“An unique occasion in the history of Montrose as a shipbuilding centre was fittingly marked on Tuesday 25th February, 1925 and aroused great popular interest in the Burgh, when the naming of two passenger steamers built by the Coaster Construction Company for the Union Steamship Company of Vancouver, British Columbia was performed in the presence of a large company in the yard at Rossie Island and Montrose Wharf,” reported the Review.
The local newspaper continued, “Mrs J H Welsford, wife of the President of the owners performed the naming ceremony in connection with the launching of the s.s. Catala as the vessel glided into the water amidst the cheers of a large crowd of townspeople and visitors. The Catala is to be fitted up as a passenger vessel from Vancouver up the coast as far as Alaska.”
Catala entered the local record books that day as the largest ship built at Montrose. She was 229 feet overall and measured 1,476-tons gross. Her draught was given as 12 feet with a turn of speed calculated at 14 knots. Propelling machinery was provided by Messrs. Campbell & Calderwood Ltd. of Paisley and consisted of two sets of triple-expansion oil-fired steam engines.
The launch was described as possibly the finest that has been witnessed from the Rossie Island yard. There was no hitch of any kind. “She arose in the river for the cross-over to her berth on the Montrose side.” was one comment made in the newspaper report. She was fitted with sleeping cabins and saloon accommodation for her longer voyages up the Pacific coast to Prince Rupert and Stewart, Alaska.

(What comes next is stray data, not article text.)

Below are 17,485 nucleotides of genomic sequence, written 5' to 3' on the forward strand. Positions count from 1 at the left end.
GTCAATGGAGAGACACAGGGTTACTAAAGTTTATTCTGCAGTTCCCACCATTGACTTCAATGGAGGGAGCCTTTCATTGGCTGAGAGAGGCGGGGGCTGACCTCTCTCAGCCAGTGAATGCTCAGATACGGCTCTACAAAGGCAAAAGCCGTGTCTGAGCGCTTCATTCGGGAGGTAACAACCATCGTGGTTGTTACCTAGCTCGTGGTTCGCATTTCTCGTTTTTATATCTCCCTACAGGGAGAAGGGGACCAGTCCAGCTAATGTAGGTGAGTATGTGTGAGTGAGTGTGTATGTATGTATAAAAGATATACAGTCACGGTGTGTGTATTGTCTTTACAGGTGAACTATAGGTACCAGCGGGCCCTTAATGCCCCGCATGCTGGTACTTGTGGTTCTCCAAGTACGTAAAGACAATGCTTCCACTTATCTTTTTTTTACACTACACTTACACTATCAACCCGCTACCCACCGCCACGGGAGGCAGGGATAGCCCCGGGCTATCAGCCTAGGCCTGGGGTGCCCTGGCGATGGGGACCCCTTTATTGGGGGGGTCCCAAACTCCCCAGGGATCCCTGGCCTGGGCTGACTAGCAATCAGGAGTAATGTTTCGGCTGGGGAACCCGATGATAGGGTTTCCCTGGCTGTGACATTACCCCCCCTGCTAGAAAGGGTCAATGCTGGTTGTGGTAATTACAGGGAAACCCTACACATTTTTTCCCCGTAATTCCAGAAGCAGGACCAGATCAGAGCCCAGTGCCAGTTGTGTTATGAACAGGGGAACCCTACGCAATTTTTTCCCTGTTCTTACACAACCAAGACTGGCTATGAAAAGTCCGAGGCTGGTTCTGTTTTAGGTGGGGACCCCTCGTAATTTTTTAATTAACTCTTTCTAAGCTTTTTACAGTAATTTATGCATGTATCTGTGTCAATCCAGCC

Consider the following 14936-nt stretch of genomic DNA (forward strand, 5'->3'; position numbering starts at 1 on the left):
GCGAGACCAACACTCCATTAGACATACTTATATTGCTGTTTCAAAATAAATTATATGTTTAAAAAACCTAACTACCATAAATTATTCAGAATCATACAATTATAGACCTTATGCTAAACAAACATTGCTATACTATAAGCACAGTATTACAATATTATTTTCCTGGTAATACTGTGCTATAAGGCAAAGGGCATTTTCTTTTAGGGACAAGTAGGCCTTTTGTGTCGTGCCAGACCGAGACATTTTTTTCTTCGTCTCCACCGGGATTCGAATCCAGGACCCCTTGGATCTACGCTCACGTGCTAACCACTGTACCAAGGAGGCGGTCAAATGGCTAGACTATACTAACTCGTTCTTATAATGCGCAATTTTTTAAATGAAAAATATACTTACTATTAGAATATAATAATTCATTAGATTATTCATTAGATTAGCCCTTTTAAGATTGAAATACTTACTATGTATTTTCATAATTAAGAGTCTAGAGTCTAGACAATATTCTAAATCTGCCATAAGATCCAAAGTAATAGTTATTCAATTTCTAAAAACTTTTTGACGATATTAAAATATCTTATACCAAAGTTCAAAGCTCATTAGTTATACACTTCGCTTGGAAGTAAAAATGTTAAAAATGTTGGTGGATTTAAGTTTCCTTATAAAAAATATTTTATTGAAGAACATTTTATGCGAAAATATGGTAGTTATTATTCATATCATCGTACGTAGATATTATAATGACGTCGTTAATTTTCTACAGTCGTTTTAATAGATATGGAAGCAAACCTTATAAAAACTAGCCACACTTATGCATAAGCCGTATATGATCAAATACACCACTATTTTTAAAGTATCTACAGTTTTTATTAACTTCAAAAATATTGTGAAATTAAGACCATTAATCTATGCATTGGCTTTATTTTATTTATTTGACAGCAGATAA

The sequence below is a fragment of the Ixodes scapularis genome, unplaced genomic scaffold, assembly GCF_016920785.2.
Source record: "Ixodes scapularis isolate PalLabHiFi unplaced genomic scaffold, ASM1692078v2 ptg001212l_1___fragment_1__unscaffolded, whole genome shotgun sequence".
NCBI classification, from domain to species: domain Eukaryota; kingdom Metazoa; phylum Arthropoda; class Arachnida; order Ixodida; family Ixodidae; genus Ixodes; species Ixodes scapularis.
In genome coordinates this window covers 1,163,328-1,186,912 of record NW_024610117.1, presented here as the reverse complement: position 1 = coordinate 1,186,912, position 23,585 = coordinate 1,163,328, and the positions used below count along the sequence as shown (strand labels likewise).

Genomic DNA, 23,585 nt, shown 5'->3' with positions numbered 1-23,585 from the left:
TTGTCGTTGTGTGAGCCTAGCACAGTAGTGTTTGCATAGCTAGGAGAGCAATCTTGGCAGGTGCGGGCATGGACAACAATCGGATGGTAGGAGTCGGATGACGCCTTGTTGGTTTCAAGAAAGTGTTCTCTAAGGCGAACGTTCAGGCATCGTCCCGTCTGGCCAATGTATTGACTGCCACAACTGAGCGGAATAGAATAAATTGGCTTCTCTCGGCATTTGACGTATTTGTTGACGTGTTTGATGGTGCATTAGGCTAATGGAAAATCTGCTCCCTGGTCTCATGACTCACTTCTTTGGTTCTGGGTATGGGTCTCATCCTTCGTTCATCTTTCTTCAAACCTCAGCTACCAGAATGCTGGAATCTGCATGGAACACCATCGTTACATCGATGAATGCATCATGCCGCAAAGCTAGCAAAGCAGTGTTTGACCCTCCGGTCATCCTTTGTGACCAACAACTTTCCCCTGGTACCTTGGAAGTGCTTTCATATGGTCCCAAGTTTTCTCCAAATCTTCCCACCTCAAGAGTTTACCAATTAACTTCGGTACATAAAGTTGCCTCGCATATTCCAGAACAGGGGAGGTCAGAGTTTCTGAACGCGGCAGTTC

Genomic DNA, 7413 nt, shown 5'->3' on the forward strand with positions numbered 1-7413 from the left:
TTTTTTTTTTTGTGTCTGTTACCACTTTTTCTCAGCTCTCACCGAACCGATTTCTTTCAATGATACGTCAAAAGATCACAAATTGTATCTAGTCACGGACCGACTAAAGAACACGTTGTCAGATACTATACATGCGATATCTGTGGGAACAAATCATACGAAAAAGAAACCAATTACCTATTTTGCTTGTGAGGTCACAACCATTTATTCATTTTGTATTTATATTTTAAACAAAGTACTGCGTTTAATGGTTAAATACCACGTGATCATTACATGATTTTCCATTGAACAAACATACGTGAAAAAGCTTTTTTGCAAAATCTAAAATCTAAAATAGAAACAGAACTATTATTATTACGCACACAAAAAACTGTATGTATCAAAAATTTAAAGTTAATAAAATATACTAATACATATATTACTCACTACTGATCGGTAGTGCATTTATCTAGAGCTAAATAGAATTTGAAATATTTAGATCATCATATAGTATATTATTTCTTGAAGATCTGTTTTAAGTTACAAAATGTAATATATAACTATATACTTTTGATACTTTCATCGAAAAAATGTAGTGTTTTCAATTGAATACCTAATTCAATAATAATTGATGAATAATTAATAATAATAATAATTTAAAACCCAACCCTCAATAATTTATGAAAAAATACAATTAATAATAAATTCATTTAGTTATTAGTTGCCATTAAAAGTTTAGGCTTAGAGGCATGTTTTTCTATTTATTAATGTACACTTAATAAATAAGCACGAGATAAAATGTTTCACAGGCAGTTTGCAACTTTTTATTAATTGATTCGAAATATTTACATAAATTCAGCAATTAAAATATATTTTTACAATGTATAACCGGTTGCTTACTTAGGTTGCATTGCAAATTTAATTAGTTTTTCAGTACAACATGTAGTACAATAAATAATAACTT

Catala was known as a fine cruise ship with a circular promenade deck. She was taken over in 1959 by Northland and later purchased by Nelson Brothers Fisheries. After that she was used as a hotel ship during the Seattle Centenary Exposition 21 and subsequently moored at Gray’s Harbour but eventually wrecked as the result of a severe storm in 1965.
Several hours earlier on the same day, another ceremony had taken place aboard the Lady Cecilia, one of two day-steamers under conversion at another part of the Coaster Construction yard where a company of over 100 invited guests had assembled and tea was served followed by a cake and wine banquet.
Lady Rushton, wife of Sir Arnold Rushton, ex-Lord Mayor of Liverpool, performed the naming ceremony of the Lady Cecilia by cutting the red, white and blue ribbons suspended from the bridge of the vessel. The ships were completed under the survey of the British Corporation and the Board of Trade. Lady Cecilia had previously been a Royal Navy “Town-class” World War One minesweeper HMS Swindon, but had not seen active service. More about her and “sister” ship Lady Cynthia later.